One-way called right way to go for boulevards
Converting Olympic and Pico boulevards into one-way streets from downtown Los Angeles to Santa Monica could increase capacity on the roads by up to 20%, according to a county transportation study to be released today.
The finding by a traffic engineering firm represents the first solid evidence that the conversion idea could reduce congestion. But the idea still faces an uphill battle at Los Angeles City Hall, in part because some residents fear that the change would increase cut-through traffic in neighborhoods between the streets.
The report, commissioned by Los Angeles County Supervisor Zev Yaroslavsky, a one-way proponent, is meant to be the first step in what will be a yearlong examination of whether the concept could work.
Traffic engineers who studied commuting patterns on Olympic and Pico found that about 106,000 cars a day use the corridor. They also studied a traffic configuration in which Pico would go west only and Olympic east only.
Vehicle capacity could increase by 20% with one-way streets and no left turns, the study found. It was conducted by Allyn D. Rifkin, a transportation planner and engineer.
A less restrictive alternative, which would allow left turns, would increase vehicle capacity by nearly 6%.
“We need to do something specific and we need to do it now,” said Yaroslavsky, who added that if the Olympic-Pico street conversion worked it could become a prototype for other major thoroughfares.
He and other proponents argue that the one-way idea could be implemented at a much lower cost than the billions of dollars that have been estimated for a Wilshire Boulevard subway or for freeway widenings.
Driving along one-way streets is quicker than most two-way streets because traffic signals can be better synchronized and turning vehicles don’t have to cross oncoming traffic.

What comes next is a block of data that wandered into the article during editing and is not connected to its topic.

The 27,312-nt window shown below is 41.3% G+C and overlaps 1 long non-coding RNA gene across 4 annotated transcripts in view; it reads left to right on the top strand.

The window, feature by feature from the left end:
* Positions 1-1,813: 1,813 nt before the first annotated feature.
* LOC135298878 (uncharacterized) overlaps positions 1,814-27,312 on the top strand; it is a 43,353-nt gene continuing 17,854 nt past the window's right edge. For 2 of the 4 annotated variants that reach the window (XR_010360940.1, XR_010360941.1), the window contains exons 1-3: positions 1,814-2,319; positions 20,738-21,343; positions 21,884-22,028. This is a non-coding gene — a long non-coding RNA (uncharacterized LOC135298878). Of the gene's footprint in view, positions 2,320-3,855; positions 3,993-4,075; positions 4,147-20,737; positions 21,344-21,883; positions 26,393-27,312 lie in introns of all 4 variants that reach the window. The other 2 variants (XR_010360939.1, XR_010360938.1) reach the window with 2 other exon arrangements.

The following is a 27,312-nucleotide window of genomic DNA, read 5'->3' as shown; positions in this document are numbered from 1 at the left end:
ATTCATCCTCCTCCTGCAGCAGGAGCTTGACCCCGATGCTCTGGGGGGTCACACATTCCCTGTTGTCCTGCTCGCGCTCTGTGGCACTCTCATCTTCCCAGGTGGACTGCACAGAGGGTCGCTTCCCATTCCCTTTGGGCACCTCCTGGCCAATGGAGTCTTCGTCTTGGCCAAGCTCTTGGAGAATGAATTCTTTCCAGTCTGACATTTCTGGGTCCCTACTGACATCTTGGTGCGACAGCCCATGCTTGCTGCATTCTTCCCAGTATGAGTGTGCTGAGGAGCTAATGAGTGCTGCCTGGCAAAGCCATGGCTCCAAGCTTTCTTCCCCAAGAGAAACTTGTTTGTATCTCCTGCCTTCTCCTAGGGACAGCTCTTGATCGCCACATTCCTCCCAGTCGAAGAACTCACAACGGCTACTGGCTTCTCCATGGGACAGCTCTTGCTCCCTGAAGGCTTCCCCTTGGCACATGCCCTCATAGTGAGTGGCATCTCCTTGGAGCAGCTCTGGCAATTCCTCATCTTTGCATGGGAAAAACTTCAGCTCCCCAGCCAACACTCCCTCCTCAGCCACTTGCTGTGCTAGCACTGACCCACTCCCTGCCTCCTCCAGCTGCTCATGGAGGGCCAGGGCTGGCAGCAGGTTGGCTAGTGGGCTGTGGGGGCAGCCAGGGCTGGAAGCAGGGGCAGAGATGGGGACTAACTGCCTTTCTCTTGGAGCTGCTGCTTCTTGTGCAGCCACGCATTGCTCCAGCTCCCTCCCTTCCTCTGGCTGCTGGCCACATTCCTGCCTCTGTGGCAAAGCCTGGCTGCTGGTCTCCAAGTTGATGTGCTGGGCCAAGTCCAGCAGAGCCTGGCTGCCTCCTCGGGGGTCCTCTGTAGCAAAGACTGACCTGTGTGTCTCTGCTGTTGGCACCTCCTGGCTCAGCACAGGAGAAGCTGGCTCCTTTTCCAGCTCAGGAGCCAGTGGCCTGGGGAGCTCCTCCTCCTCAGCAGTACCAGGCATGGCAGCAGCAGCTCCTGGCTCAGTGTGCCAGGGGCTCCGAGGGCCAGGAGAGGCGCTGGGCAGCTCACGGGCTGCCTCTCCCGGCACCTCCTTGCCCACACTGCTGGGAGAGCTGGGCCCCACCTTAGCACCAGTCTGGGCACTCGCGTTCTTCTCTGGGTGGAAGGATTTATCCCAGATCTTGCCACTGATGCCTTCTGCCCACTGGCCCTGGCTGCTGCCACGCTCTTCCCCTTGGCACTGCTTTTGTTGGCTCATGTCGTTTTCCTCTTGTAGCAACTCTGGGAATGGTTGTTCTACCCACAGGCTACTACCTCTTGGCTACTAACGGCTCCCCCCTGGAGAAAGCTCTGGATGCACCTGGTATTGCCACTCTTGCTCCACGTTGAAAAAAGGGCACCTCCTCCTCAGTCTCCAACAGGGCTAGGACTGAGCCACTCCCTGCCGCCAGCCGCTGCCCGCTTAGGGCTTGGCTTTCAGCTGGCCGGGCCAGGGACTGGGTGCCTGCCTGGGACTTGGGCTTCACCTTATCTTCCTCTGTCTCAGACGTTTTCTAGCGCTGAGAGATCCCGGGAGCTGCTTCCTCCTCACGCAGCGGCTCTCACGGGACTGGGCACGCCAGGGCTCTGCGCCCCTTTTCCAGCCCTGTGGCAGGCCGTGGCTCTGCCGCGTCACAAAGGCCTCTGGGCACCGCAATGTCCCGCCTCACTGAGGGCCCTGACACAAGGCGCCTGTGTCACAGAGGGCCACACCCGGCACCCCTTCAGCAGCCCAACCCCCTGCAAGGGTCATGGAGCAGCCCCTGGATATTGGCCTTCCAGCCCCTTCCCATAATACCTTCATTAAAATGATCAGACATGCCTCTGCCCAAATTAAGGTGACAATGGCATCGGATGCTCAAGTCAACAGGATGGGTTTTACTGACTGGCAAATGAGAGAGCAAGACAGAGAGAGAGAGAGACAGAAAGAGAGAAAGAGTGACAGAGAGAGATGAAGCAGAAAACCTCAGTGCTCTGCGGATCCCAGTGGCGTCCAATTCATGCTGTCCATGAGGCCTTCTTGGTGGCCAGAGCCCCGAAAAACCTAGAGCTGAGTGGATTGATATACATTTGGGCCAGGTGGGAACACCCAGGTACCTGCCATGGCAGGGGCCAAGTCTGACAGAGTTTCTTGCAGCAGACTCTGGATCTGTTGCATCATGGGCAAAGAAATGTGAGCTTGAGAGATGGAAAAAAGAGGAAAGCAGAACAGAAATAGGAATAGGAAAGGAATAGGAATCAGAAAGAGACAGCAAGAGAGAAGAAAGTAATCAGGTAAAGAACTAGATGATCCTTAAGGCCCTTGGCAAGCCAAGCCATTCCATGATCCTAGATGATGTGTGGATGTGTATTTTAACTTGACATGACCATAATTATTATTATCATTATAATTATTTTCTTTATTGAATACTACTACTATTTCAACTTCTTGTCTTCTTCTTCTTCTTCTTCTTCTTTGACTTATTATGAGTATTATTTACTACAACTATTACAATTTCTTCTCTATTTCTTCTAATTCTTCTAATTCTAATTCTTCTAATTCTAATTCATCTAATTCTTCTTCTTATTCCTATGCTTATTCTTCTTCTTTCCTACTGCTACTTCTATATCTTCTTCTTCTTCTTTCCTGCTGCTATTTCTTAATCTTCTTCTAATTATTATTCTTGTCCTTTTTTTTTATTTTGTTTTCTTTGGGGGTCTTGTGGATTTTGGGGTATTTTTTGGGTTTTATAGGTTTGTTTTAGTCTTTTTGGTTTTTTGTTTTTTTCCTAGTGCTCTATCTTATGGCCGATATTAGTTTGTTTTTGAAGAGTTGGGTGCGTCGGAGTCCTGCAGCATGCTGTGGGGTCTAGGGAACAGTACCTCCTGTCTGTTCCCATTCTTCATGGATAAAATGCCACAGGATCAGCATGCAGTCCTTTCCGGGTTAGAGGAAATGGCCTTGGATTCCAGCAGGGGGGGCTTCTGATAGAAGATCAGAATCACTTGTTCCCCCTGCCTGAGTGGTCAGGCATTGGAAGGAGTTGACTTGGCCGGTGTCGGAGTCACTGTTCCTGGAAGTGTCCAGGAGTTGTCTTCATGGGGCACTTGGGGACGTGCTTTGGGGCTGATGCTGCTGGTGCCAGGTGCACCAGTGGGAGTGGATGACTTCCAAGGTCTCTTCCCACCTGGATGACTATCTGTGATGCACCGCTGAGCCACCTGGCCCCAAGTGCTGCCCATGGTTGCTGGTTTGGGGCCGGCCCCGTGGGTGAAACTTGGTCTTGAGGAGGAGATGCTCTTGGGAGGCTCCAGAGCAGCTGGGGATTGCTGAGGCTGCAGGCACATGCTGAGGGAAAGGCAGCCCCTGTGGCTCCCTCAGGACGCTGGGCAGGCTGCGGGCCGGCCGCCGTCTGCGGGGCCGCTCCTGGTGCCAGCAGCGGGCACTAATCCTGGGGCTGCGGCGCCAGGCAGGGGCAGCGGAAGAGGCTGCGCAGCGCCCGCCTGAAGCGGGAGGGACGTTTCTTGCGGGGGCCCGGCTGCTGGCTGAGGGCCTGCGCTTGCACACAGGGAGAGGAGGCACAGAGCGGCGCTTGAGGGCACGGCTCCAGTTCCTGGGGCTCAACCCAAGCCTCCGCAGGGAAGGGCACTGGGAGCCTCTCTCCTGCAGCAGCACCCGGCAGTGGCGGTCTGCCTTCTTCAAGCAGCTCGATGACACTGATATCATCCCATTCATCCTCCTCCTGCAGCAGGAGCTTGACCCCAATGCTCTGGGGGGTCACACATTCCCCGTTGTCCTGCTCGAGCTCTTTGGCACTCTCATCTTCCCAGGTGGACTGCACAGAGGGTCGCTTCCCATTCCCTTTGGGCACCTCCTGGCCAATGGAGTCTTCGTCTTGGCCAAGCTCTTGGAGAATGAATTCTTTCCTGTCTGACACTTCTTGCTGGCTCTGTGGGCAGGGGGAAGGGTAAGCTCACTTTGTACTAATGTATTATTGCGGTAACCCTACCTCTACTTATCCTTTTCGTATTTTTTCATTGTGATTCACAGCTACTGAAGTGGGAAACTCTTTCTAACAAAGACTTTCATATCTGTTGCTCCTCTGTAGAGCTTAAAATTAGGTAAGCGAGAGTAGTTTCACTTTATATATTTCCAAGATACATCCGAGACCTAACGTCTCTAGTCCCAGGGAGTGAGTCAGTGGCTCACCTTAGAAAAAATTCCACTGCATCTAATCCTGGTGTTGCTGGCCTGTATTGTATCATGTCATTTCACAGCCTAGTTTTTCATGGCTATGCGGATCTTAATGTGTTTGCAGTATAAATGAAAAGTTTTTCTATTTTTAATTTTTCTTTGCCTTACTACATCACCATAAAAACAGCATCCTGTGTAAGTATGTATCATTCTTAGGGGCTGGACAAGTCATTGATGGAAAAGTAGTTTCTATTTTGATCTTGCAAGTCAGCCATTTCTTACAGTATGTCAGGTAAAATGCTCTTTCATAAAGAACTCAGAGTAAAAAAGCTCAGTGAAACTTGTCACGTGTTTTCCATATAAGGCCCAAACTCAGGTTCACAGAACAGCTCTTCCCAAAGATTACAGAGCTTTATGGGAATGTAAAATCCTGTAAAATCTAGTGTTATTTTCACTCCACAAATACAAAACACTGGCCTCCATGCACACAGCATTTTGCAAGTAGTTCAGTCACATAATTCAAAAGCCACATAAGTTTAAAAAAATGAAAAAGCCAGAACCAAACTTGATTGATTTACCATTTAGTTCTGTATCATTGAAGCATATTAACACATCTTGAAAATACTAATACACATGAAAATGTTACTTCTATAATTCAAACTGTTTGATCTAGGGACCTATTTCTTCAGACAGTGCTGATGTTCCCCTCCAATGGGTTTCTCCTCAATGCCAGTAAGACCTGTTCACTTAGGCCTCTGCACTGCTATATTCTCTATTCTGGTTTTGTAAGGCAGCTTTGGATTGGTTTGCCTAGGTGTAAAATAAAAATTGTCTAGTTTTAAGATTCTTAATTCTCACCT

Motorists, however, might have to drive a little farther to reach their destinations and might cut through residential areas, the report found.
The Los Angeles Department of Transportation has “done all the things that traffic engineers do in the traditional sense,” said Rifkin, who recently retired as a Los Angeles city traffic engineer. “But still, congestion is so bad, it’s important to think outside the box.”
But persuading other officials -- and residents -- could prove difficult.
Gloria Jeff, general manager of L.A.'s Transportation Department, rejects the concept on its face. City engineers believe that “cut-through streets would not be consistent with the neighborhood’s desired quality of life,” she said.
But Councilman Jack Weiss said he planned to ask the City Council on Tuesday to direct Jeff to analyze the report, which he called “a very constructive and thoughtful first step” toward addressing east-west traffic congestion.
“The point of this report is to generate questions and comments,” said Weiss, who is creating a task force of residents, business owners and others to examine the potential effect of one-way streets on the area. (Yaroslavsky said he would post the study today on his website, zev.lacounty.gov.)
The study examined extending the one-way streets from downtown Los Angeles into Santa Monica, but some possible constraints exist. Santa Monica, for example, has built raised landscaped medians that divide the thoroughfare.
Pico between Vermont and Western avenues appears too narrow to accommodate the proposed seven lanes across, the report said. Olympic also cuts through Beverly Hills, which would have to sign on to any one-way plans.
Under the proposal, Olympic and Pico would each be seven lanes -- five for mixed-flow traffic and two contra-flow lanes reserved for buses, vanpools and emergency vehicles during peak hours.
That way firetrucks and ambulances would have a passing lane to get around stopped or broken down buses without entering oncoming traffic.
Contra-flow lanes could be opened up for curbside parking and all vehicles during non-peak hours, the report said.
Costs, which are expected to be millions of dollars, may increase if residents of adjacent streets demand traffic-slowing devices such as speed humps and stop signs.
Shannan Bunch, who has lived in West Los Angeles for six years, opposes the creation of one-way streets.
“I think it’s a terrible idea,” she said. “It would just make trouble, especially on weekends when there is less traffic.”
But Jay Handal, president of the Greater West Los Angeles Chamber of Commerce, said business owners could not afford to fight the plan. Traffic congestion is driving away customers, Handal said.
As for residents’ complaints, he suggested that opponents count how many speed humps and four-way stops have been installed on their streets to combat existing cut-through traffic.
“The subway to the sea is a wonderful thing,” Handal said. But “the gridlock is now.”